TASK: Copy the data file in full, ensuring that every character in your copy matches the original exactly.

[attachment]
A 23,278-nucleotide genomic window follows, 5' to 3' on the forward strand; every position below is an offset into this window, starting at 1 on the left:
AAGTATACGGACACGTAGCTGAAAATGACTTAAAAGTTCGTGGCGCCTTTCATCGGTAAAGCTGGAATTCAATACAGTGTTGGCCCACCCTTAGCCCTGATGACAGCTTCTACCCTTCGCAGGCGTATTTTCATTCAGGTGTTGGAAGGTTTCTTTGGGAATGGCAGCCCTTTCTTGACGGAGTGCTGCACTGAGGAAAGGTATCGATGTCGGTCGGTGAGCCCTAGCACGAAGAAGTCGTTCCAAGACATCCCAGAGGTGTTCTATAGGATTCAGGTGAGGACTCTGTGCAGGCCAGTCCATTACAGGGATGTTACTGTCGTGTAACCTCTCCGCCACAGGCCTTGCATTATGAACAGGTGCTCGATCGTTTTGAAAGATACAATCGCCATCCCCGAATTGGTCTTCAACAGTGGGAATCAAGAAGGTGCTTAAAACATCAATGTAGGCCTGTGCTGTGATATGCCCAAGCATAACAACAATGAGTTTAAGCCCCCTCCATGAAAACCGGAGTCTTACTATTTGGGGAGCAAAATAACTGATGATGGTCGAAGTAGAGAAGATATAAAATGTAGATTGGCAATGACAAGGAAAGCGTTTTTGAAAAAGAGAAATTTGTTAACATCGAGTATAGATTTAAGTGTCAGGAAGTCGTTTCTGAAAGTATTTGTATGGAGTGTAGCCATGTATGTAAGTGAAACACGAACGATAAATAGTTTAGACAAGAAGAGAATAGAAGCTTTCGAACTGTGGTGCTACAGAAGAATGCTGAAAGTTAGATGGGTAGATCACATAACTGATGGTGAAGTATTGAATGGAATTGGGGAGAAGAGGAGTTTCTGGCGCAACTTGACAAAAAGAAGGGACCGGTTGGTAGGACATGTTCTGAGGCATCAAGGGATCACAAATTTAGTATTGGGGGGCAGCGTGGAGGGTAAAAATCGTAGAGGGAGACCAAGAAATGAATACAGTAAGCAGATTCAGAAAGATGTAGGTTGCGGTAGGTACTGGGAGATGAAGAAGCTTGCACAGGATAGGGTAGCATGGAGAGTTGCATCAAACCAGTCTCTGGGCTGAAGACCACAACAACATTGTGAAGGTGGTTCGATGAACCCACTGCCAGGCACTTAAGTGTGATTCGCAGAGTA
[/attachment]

A 23,278-nucleotide genomic window follows, 5' to 3' on the forward strand; every position below is an offset into this window, starting at 1 on the left:
AAGTATACGGACACGTAGCTGAAAATGACTTAAAAGTTCGTGGCGCCTTTCATCGGTAAAGCTGGAATTCAATACAGTGTTGGCCCACCCTTAGCCCTGATGACAGCTTCTACCCTTCGCAGGCGTATTTTCATTCAGGTGTTGGAAGGTTTCTTTGGGAATGGCAGCCCTTTCTTGACGGAGTGCTGCACTGAGGAAAGGTATCGATGTCGGTCGGTGAGCCCTAGCACGAAGAAGTCGTTCCAAGACATCCCAGAGGTGTTCTATAGGATTCAGGTGAGGACTCTGTGCAGGCCAGTCCATTACAGGGATGTTACTGTCGTGTAACCTCTCCGCCACAGGCCTTGCATTATGAACAGGTGCTCGATCGTTTTGAAAGATACAATCGCCATCCCCGAATTGGTCTTCAACAGTGGGAATCAAGAAGGTGCTTAAAACATCAATGTAGGCCTGTGCTGTGATATGCCCAAGCATAACAACAATGAGTTTAAGCCCCCTCCATGAAAACCGGAGTCTTACTATTTGGGGAGCAAAATAACTGATGATGGTCGAAGTAGAGAAGATATAAAATGTAGATTGGCAATGACAAGGAAAGCGTTTTTGAAAAAGAGAAATTTGTTAACATCGAGTATAGATTTAAGTGTCAGGAAGTCGTTTCTGAAAGTATTTGTATGGAGTGTAGCCATGTATGTAAGTGAAACACGAACGATAAATAGTTTAGACAAGAAGAGAATAGAAGCTTTCGAACTGTGGTGCTACAGAAGAATGCTGAAAGTTAGATGGGTAGATCACATAACTGATGGTGAAGTATTGAATGGAATTGGGGAGAAGAGGAGTTTCTGGCGCAACTTGACAAAAAGAAGGGACCGGTTGGTAGGACATGTTCTGAGGCATCAAGGGATCACAAATTTAGTATTGGGGGGCAGCGTGGAGGGTAAAAATCGTAGAGGGAGACCAAGAAATGAATACAGTAAGCAGATTCAGAAAGATGTAGGTTGCGGTAGGTACTGGGAGATGAAGAAGCTTGCACAGGATAGGGTAGCATGGAGAGTTGCATCAAACCAGTCTCTGGGCTGAAGACCACAACAACATTGTGAAGGTGGTTCGATGAACCCACTGCCAGGCACTTAAGTGTGATTCGCAGAGTA